I’ve recently become a fan of Lisa Benson’s cartoons (see here, here and here), and this may be her best piece of work.
My only quibble is that there should be an elephant somewhere on the wagon since Schwarzenegger also was a big spender.
I’m also a big fan of the work of Michael Ramirez work (see here, here, here, here,here, and here), and he has a new cartoon about Paul Ryan’s plan for Medicare reform.
What makes this cartoon especially biting is that Ryan’s current plan isn’t quite as good as the one he proposed last year, but that isn’t stopping demagogues from complaining.
Which raises a good issue. If you’re going to be viciously demagogued regardless of whether you solve 5 percent of a problem or 100 percent of a problem, why not go all the way?
Maybe I’ll call this “Mitchell’s Don’t-Cross-a-Canyon-in-Two-Leaps Principle,” to complement “Mitchell’s Law” and “Mitchell’s Golden Rule.”
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Posted in Economics, Fiscal Policy, Laffer Curve, Supply-side economics, Tax Competition, Tax Reform, Taxation, Value-Added Tax, VAT, tagged Economics, Fair Tax, Fiscal Policy, Flat Tax, National Sales Tax, Senate Budget Committee, Tax Reform, Taxation, Testimony, Value-Added Tax, VAT on March 28, 2012 |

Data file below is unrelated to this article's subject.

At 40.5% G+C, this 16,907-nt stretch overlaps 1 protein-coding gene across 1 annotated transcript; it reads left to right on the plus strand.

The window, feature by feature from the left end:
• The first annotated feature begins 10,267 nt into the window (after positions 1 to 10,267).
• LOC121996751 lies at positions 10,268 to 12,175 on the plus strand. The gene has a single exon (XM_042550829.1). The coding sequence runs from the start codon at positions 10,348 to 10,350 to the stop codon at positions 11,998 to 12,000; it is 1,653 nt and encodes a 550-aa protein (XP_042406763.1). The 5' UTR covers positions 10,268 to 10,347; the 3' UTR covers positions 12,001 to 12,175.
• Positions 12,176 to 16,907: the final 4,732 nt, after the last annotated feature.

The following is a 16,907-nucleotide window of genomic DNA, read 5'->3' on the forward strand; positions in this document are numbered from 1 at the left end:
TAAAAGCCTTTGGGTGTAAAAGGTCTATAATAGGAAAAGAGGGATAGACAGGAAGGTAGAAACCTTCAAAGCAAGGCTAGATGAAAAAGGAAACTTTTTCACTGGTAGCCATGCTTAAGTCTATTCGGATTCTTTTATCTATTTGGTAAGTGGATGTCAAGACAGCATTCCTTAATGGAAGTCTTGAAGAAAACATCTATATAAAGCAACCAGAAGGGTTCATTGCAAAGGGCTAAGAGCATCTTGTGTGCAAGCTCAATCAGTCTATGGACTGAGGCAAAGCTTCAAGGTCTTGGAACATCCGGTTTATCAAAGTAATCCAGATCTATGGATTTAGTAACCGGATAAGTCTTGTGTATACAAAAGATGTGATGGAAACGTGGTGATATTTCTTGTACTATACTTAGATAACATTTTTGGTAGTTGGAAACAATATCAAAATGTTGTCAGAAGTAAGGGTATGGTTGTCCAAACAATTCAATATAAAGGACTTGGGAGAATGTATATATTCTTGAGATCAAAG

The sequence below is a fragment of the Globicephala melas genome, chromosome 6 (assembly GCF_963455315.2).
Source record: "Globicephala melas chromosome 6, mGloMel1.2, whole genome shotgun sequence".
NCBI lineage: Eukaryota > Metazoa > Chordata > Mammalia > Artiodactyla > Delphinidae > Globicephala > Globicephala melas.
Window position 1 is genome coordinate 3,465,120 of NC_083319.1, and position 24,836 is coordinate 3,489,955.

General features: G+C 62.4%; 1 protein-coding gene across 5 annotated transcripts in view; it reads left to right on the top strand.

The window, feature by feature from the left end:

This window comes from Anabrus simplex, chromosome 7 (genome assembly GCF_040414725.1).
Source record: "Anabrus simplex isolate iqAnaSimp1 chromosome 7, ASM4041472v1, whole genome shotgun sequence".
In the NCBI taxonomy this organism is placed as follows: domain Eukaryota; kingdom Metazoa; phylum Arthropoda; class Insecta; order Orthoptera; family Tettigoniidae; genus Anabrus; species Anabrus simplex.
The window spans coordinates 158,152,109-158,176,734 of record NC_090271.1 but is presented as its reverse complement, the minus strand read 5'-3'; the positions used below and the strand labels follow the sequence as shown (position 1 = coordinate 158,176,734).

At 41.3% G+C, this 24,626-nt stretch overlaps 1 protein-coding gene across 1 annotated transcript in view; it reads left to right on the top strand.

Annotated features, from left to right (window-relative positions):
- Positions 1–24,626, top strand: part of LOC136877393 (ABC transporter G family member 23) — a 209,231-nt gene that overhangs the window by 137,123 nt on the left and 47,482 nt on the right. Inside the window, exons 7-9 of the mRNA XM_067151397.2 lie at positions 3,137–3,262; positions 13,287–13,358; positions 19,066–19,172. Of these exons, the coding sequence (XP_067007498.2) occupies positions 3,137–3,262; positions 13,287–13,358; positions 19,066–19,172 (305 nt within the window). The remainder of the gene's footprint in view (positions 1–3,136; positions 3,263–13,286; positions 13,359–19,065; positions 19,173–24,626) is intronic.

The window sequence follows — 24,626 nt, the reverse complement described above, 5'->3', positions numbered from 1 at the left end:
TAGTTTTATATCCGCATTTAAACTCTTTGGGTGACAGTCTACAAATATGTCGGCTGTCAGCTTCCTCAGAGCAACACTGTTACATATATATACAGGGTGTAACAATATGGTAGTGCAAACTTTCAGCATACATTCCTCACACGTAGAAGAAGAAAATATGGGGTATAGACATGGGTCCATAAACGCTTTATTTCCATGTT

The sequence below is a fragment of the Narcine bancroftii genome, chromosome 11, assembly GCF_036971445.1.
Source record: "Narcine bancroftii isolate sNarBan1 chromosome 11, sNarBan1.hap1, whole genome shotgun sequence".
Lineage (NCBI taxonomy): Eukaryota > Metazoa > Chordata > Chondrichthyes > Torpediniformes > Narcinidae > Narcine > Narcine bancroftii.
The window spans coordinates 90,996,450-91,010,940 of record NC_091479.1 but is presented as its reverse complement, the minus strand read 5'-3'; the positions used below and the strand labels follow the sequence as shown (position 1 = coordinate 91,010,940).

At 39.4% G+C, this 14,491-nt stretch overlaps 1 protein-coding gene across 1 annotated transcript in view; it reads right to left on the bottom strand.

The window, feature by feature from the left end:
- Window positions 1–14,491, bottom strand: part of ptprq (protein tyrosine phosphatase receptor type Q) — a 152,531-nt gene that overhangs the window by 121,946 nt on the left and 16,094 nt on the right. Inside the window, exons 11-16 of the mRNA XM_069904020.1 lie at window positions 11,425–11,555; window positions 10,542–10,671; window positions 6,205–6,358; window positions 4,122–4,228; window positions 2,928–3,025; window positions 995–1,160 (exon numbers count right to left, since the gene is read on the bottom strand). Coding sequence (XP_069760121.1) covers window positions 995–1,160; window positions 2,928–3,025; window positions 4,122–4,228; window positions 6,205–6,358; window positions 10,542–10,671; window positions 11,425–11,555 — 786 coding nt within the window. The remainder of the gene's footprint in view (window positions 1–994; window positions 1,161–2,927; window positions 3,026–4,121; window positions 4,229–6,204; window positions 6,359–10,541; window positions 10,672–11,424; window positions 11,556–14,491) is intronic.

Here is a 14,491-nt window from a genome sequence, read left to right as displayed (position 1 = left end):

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What do the flat tax and national sales tax (and even the value-added tax) have in common?
As I explain in this Senate Budget Committee testimony, they are all single-rate, consumption-base, loophole-free tax systems that fulfill the key principles of good tax policy.
But good theory doesn’t operate in a vacuum, which is why I make several additional points.
1. Echoing George Will, something like a VAT should never be implemented unless the income tax is completely abolished.
2. It’s impossible to have good tax policy if government is too big.
3. A proper definition of taxable income is necessary to understand what’s a loophole and what’s not.
4. Tax revenues already are projected to significantly increase over the next few decades because of “real bracket creep,” meaning than a rising burden of spending accounts for more than 100 percent of America’s long-run fiscal challenge.
5. If you want the rich to pay more tax, keep tax rates reasonable.
On a personal note, I’m irked that my jacket is riding up on my shoulders. I’ve been trained to sit on the tail of my jacket when doing TV interviews, and I should have remembered that lesson during my testimony.
But at least I’m wearing my Bulldawg tie, so that compensates.
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